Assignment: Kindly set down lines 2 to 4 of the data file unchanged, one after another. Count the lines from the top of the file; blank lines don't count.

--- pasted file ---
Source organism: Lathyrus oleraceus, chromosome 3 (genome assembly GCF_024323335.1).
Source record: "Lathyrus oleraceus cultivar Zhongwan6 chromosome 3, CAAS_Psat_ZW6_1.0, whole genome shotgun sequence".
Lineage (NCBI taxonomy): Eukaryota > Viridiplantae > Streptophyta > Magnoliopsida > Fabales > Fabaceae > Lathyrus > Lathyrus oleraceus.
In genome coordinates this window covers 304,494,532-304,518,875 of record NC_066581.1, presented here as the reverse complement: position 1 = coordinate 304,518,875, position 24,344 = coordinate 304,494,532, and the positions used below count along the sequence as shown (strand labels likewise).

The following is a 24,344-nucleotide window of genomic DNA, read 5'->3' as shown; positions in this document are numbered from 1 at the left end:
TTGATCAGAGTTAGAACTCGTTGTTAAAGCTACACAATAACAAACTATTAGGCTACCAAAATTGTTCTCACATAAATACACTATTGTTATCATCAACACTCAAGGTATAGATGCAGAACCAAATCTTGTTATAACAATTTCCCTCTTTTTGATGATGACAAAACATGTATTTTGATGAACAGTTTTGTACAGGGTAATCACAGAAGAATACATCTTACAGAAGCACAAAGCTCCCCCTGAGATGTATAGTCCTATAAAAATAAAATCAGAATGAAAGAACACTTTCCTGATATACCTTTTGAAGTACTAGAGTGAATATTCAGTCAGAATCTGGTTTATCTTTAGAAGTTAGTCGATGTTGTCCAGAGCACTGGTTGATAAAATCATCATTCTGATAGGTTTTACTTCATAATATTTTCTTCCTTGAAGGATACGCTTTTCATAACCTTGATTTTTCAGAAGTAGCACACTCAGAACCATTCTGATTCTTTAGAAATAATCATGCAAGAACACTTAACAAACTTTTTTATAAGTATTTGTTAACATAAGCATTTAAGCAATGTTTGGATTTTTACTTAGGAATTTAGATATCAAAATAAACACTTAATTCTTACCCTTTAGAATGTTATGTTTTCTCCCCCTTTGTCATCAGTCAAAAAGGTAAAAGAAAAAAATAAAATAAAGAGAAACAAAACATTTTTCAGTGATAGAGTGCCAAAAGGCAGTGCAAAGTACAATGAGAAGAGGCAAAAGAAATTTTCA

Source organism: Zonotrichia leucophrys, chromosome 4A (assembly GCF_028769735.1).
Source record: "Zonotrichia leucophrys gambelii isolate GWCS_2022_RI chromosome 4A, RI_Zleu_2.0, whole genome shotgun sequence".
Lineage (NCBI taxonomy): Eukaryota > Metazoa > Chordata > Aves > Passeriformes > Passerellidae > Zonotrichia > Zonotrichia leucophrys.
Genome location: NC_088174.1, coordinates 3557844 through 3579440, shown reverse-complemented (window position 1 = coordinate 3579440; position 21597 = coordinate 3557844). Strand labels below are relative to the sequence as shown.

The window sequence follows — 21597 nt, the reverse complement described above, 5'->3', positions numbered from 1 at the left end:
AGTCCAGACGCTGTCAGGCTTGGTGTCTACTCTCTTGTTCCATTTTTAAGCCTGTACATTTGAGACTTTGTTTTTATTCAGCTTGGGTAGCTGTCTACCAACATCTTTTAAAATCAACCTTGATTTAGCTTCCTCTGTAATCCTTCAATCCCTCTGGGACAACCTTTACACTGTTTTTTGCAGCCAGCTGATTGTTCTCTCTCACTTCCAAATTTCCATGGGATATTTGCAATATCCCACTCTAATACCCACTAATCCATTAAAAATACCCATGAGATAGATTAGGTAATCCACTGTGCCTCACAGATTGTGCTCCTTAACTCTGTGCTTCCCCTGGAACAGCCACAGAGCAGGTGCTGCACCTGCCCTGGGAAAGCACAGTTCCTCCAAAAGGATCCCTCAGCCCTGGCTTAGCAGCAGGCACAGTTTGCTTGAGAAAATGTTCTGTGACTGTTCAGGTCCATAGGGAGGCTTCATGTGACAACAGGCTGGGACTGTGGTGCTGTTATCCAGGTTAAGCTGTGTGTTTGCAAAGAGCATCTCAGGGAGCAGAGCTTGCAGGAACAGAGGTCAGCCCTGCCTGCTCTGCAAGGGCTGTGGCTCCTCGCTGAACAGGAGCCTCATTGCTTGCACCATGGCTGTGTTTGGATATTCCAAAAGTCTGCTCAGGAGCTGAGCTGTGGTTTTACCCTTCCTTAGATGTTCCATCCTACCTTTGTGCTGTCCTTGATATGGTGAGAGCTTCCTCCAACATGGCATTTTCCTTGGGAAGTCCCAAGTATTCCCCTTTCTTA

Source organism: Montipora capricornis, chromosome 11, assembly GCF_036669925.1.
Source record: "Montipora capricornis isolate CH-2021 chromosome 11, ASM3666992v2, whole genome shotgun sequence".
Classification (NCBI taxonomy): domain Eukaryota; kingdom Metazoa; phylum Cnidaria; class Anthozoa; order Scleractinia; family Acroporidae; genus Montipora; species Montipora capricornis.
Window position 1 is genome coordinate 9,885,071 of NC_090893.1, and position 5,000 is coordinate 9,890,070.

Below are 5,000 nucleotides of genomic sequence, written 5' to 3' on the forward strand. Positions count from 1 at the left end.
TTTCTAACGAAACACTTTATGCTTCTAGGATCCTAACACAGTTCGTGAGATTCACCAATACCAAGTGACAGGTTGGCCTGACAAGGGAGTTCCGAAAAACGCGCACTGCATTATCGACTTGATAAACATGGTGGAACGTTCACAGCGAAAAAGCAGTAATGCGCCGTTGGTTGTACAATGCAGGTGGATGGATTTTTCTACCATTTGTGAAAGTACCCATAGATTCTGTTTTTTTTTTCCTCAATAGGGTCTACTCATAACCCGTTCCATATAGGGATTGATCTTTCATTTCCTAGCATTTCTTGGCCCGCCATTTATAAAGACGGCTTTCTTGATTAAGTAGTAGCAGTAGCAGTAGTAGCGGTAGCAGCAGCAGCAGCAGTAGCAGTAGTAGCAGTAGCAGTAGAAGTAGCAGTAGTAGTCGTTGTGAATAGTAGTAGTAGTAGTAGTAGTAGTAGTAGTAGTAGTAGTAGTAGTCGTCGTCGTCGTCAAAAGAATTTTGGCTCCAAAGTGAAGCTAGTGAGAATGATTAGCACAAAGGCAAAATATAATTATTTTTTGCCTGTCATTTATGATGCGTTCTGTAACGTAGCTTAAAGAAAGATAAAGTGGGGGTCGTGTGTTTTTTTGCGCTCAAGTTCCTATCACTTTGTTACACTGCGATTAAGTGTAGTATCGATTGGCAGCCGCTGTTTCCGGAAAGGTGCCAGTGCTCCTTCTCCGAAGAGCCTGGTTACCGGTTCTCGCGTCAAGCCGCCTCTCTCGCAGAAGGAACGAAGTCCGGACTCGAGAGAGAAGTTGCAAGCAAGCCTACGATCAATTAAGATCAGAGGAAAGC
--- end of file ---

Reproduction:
Source record: "Lathyrus oleraceus cultivar Zhongwan6 chromosome 3, CAAS_Psat_ZW6_1.0, whole genome shotgun sequence".
Lineage (NCBI taxonomy): Eukaryota > Viridiplantae > Streptophyta > Magnoliopsida > Fabales > Fabaceae > Lathyrus > Lathyrus oleraceus.
In genome coordinates this window covers 304,494,532-304,518,875 of record NC_066581.1, presented here as the reverse complement: position 1 = coordinate 304,518,875, position 24,344 = coordinate 304,494,532, and the positions used below count along the sequence as shown (strand labels likewise).